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Heart Rhythm. 2007 Sep;4(9):1149-54. Epub 2007 May 24.

Calcium channel blockers and beta-blockers versus beta-blockers alone for preventing exercise-induced arrhythmias in catecholaminergic polymorphic ventricular tachycardia.

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Department of Cardiology, Tel Aviv Sourasky Medical Center, Sackler School of Medicine, Tel Aviv University, Israel.



The mainstay of therapy for catecholaminergic polymorphic ventricular tachycardia (CPVT) is maximal doses of beta-blockers. However, although beta-blockers prevent exercise-induced ventricular tachycardia (VT), most patients continue to have ventricular ectopy during exercise, and some studies report high mortality rates despite beta-blockade.


The purpose of this study was to investigate whether combining a calcium channel blocker with beta-blockers would prevent ventricular arrhythmias during exercise better than beta-blockers alone since the mutations causing CPVT lead to intracellular calcium overload.


Five patients with CPVT and one with polymorphic VT (PVT) and hypertrophic cardiomyopathy who had exercise-induced ventricular ectopy despite beta-blocker therapy were studied. Symptom-limited exercise was first performed during maximal beta-blocker therapy and repeated after addition of oral verapamil.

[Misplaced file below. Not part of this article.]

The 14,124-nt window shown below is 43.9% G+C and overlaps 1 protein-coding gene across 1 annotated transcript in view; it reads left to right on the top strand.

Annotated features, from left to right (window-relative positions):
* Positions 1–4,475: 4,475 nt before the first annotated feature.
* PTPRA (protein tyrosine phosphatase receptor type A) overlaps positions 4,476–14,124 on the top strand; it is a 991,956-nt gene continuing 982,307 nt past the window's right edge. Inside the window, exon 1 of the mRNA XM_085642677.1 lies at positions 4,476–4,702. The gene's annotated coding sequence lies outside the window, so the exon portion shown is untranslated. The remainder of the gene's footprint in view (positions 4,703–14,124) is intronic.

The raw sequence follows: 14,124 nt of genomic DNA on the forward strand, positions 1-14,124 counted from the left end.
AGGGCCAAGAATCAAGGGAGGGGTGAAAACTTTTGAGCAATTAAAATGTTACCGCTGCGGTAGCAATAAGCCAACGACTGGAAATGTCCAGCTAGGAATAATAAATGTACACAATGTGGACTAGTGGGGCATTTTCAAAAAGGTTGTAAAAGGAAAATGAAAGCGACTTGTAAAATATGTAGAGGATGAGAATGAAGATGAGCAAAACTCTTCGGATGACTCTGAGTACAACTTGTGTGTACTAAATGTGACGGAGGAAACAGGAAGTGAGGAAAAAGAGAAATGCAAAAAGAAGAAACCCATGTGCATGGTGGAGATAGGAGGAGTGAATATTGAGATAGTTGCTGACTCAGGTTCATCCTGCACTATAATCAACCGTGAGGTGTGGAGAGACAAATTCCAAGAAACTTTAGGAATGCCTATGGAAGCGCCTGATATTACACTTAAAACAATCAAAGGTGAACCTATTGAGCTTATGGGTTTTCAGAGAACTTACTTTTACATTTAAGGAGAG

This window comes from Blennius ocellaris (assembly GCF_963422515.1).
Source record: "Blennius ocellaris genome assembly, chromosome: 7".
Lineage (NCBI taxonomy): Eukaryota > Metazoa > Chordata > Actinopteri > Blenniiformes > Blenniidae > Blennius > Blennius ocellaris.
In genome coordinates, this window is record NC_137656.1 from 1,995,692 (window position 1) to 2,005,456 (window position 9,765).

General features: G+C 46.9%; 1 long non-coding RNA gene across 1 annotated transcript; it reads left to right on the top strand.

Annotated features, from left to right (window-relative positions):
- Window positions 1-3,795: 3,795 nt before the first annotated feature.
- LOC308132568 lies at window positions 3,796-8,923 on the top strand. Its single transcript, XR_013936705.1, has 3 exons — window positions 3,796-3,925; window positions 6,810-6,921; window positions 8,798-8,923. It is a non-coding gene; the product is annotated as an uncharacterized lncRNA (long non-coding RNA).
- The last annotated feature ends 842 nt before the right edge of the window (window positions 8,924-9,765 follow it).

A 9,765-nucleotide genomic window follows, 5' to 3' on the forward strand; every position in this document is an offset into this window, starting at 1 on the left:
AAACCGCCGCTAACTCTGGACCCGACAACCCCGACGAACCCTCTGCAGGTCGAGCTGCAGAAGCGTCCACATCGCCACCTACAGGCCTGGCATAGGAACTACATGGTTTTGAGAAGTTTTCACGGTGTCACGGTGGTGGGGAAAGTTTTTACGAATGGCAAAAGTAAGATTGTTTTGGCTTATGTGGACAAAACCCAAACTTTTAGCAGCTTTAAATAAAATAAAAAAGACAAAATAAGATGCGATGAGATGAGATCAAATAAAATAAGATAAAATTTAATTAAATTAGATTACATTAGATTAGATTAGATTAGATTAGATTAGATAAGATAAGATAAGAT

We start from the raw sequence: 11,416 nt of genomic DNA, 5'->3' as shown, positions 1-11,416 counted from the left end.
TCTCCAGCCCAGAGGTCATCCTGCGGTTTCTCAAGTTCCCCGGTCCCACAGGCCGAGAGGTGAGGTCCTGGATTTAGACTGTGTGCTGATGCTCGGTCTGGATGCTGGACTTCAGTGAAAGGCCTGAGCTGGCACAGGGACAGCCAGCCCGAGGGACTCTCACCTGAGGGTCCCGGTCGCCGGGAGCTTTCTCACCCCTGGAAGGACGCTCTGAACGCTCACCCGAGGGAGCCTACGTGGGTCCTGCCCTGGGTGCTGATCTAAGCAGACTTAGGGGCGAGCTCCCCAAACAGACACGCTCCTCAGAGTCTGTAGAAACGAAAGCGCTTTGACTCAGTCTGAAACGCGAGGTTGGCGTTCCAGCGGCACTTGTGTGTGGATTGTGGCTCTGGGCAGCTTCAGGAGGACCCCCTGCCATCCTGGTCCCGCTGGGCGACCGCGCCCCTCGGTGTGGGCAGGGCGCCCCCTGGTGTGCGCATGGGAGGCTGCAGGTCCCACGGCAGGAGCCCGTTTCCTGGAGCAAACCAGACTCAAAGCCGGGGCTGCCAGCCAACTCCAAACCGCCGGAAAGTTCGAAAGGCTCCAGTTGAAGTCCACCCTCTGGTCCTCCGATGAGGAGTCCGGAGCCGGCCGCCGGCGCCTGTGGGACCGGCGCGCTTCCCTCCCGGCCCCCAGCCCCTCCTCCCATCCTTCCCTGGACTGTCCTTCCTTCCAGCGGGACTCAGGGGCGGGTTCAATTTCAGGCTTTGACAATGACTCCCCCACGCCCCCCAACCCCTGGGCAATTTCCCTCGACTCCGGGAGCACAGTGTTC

When comparing exercise during beta-blockers with exercise during beta-blockers + verapamil, exercise-induced arrhythmias were reduced: (1) Three patients had nonsustained VT on beta-blockers, and none of them had VT on combination therapy. (2) The number of ventricular ectopics during the whole exercise test went down from 78 +/- 59 beats to 6 +/- 8 beats; the ratio of ventricular ectopic to sinus beats during the 10-second period recorded at the time of the worst ventricular arrhythmia went down from 0.9 +/- 0.4 to 0.2 +/- 0.2. One patient with recurrent spontaneous VT leading to multiple shocks from her implanted cardioverter-defibrillator (ICD) despite maximal beta-blocker therapy (14 ICD shocks over 6 months while on beta-blockers) has remained free of arrhythmias (for 7 months) since the addition of verapamil therapy.


This preliminary evidence suggests that beta-blockers and calcium blockers could be better than beta-blockers alone for preventing exercise-induced arrhythmias in CPVT.

[Indexed for MEDLINE]

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